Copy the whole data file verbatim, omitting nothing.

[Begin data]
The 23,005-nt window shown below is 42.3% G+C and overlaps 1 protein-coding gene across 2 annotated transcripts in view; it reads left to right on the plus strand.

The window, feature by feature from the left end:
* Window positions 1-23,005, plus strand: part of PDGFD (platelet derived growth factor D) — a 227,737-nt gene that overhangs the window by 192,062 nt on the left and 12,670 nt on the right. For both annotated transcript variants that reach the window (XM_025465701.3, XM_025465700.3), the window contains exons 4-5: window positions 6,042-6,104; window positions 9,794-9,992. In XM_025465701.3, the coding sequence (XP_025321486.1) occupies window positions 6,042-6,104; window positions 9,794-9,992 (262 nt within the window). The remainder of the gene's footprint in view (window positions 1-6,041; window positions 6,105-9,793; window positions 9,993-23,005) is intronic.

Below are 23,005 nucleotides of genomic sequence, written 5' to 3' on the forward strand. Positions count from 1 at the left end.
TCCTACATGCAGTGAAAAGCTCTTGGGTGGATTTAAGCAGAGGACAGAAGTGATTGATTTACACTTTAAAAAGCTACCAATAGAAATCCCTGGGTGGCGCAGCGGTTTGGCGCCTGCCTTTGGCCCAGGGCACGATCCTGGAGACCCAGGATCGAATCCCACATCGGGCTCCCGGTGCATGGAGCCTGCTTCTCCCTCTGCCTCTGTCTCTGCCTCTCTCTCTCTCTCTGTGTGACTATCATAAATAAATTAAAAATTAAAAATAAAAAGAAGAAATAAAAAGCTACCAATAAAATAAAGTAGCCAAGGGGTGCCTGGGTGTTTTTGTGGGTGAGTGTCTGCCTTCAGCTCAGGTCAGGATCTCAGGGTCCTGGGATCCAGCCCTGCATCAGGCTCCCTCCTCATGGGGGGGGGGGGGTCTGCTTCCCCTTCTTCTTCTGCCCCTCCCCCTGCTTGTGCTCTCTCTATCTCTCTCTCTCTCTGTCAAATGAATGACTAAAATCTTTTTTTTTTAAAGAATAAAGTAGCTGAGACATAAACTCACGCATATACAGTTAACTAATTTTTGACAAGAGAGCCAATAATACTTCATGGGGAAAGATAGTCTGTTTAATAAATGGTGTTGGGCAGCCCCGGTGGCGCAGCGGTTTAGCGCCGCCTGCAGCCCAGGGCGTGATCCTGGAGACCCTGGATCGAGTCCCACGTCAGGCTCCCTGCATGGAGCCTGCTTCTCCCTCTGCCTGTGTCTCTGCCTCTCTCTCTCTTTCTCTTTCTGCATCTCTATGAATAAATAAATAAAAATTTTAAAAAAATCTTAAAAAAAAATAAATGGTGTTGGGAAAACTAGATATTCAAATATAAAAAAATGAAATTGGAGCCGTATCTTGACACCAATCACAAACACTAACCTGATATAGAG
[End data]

The 23,005-nt window shown below is 42.3% G+C and overlaps 1 protein-coding gene across 2 annotated transcripts in view; it reads left to right on the plus strand.

The window, feature by feature from the left end:
* Window positions 1-23,005, plus strand: part of PDGFD (platelet derived growth factor D) — a 227,737-nt gene that overhangs the window by 192,062 nt on the left and 12,670 nt on the right. For both annotated transcript variants that reach the window (XM_025465701.3, XM_025465700.3), the window contains exons 4-5: window positions 6,042-6,104; window positions 9,794-9,992. In XM_025465701.3, the coding sequence (XP_025321486.1) occupies window positions 6,042-6,104; window positions 9,794-9,992 (262 nt within the window). The remainder of the gene's footprint in view (window positions 1-6,041; window positions 6,105-9,793; window positions 9,993-23,005) is intronic.

Below are 23,005 nucleotides of genomic sequence, written 5' to 3' on the forward strand. Positions count from 1 at the left end.
TCCTACATGCAGTGAAAAGCTCTTGGGTGGATTTAAGCAGAGGACAGAAGTGATTGATTTACACTTTAAAAAGCTACCAATAGAAATCCCTGGGTGGCGCAGCGGTTTGGCGCCTGCCTTTGGCCCAGGGCACGATCCTGGAGACCCAGGATCGAATCCCACATCGGGCTCCCGGTGCATGGAGCCTGCTTCTCCCTCTGCCTCTGTCTCTGCCTCTCTCTCTCTCTCTGTGTGACTATCATAAATAAATTAAAAATTAAAAATAAAAAGAAGAAATAAAAAGCTACCAATAAAATAAAGTAGCCAAGGGGTGCCTGGGTGTTTTTGTGGGTGAGTGTCTGCCTTCAGCTCAGGTCAGGATCTCAGGGTCCTGGGATCCAGCCCTGCATCAGGCTCCCTCCTCATGGGGGGGGGGGGGTCTGCTTCCCCTTCTTCTTCTGCCCCTCCCCCTGCTTGTGCTCTCTCTATCTCTCTCTCTCTCTGTCAAATGAATGACTAAAATCTTTTTTTTTTAAAGAATAAAGTAGCTGAGACATAAACTCACGCATATACAGTTAACTAATTTTTGACAAGAGAGCCAATAATACTTCATGGGGAAAGATAGTCTGTTTAATAAATGGTGTTGGGCAGCCCCGGTGGCGCAGCGGTTTAGCGCCGCCTGCAGCCCAGGGCGTGATCCTGGAGACCCTGGATCGAGTCCCACGTCAGGCTCCCTGCATGGAGCCTGCTTCTCCCTCTGCCTGTGTCTCTGCCTCTCTCTCTCTTTCTCTTTCTGCATCTCTATGAATAAATAAATAAAAATTTTAAAAAAATCTTAAAAAAAAATAAATGGTGTTGGGAAAACTAGATATTCAAATATAAAAAAATGAAATTGGAGCCGTATCTTGACACCAATCACAAACACTAACCTGATATAGAG